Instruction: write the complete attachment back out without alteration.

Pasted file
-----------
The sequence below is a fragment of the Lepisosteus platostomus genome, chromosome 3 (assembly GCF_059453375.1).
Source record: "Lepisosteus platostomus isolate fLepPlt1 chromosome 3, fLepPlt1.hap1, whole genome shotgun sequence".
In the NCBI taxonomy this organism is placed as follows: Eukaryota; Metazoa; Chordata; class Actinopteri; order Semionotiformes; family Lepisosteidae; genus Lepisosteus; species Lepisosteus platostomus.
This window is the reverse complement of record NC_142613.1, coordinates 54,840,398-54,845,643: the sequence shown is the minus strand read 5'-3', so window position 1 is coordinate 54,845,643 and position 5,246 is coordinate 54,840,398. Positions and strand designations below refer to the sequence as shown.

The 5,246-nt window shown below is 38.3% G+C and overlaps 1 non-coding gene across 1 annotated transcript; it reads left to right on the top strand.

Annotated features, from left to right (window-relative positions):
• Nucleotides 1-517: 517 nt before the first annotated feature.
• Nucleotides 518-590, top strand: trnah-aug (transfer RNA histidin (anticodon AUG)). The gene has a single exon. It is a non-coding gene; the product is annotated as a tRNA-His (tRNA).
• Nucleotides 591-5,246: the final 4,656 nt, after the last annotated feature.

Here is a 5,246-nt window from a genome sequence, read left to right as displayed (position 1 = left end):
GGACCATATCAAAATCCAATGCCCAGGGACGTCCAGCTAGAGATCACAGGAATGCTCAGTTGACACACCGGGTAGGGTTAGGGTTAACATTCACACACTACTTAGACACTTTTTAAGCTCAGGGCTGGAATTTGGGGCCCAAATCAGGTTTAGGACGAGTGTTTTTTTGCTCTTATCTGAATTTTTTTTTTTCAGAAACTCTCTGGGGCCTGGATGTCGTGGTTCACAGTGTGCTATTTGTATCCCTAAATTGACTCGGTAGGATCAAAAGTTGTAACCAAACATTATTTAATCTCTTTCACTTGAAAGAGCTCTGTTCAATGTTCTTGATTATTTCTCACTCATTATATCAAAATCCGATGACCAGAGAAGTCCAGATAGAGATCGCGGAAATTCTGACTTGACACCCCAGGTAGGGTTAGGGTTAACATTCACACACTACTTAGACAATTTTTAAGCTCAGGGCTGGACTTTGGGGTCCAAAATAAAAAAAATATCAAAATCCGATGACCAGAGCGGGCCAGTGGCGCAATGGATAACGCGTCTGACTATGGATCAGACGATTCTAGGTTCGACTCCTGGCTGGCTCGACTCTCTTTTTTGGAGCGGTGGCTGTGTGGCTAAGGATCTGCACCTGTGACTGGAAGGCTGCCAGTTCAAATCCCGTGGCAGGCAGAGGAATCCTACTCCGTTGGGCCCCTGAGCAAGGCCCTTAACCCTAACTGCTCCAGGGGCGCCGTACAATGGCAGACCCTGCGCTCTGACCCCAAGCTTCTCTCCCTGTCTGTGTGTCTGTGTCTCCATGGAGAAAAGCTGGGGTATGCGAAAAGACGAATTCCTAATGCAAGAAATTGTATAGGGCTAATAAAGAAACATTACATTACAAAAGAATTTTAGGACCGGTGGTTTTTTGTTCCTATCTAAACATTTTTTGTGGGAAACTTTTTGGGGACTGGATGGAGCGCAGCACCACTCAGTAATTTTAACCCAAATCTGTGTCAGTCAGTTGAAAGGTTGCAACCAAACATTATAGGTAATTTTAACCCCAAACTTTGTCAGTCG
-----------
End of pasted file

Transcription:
The sequence below is a fragment of the Lepisosteus platostomus genome, chromosome 3 (assembly GCF_059453375.1).
Source record: "Lepisosteus platostomus isolate fLepPlt1 chromosome 3, fLepPlt1.hap1, whole genome shotgun sequence".
In the NCBI taxonomy this organism is placed as follows: Eukaryota; Metazoa; Chordata; class Actinopteri; order Semionotiformes; family Lepisosteidae; genus Lepisosteus; species Lepisosteus platostomus.
This window is the reverse complement of record NC_142613.1, coordinates 54,840,398-54,845,643: the sequence shown is the minus strand read 5'-3', so window position 1 is coordinate 54,845,643 and position 5,246 is coordinate 54,840,398. Positions and strand designations below refer to the sequence as shown.

The 5,246-nt window shown below is 38.3% G+C and overlaps 1 non-coding gene across 1 annotated transcript; it reads left to right on the top strand.

Annotated features, from left to right (window-relative positions):
• Nucleotides 1-517: 517 nt before the first annotated feature.
• Nucleotides 518-590, top strand: trnah-aug (transfer RNA histidin (anticodon AUG)). The gene has a single exon. It is a non-coding gene; the product is annotated as a tRNA-His (tRNA).
• Nucleotides 591-5,246: the final 4,656 nt, after the last annotated feature.

Here is a 5,246-nt window from a genome sequence, read left to right as displayed (position 1 = left end):
GGACCATATCAAAATCCAATGCCCAGGGACGTCCAGCTAGAGATCACAGGAATGCTCAGTTGACACACCGGGTAGGGTTAGGGTTAACATTCACACACTACTTAGACACTTTTTAAGCTCAGGGCTGGAATTTGGGGCCCAAATCAGGTTTAGGACGAGTGTTTTTTTGCTCTTATCTGAATTTTTTTTTTTCAGAAACTCTCTGGGGCCTGGATGTCGTGGTTCACAGTGTGCTATTTGTATCCCTAAATTGACTCGGTAGGATCAAAAGTTGTAACCAAACATTATTTAATCTCTTTCACTTGAAAGAGCTCTGTTCAATGTTCTTGATTATTTCTCACTCATTATATCAAAATCCGATGACCAGAGAAGTCCAGATAGAGATCGCGGAAATTCTGACTTGACACCCCAGGTAGGGTTAGGGTTAACATTCACACACTACTTAGACAATTTTTAAGCTCAGGGCTGGACTTTGGGGTCCAAAATAAAAAAAATATCAAAATCCGATGACCAGAGCGGGCCAGTGGCGCAATGGATAACGCGTCTGACTATGGATCAGACGATTCTAGGTTCGACTCCTGGCTGGCTCGACTCTCTTTTTTGGAGCGGTGGCTGTGTGGCTAAGGATCTGCACCTGTGACTGGAAGGCTGCCAGTTCAAATCCCGTGGCAGGCAGAGGAATCCTACTCCGTTGGGCCCCTGAGCAAGGCCCTTAACCCTAACTGCTCCAGGGGCGCCGTACAATGGCAGACCCTGCGCTCTGACCCCAAGCTTCTCTCCCTGTCTGTGTGTCTGTGTCTCCATGGAGAAAAGCTGGGGTATGCGAAAAGACGAATTCCTAATGCAAGAAATTGTATAGGGCTAATAAAGAAACATTACATTACAAAAGAATTTTAGGACCGGTGGTTTTTTGTTCCTATCTAAACATTTTTTGTGGGAAACTTTTTGGGGACTGGATGGAGCGCAGCACCACTCAGTAATTTTAACCCAAATCTGTGTCAGTCAGTTGAAAGGTTGCAACCAAACATTATAGGTAATTTTAACCCCAAACTTTGTCAGTCG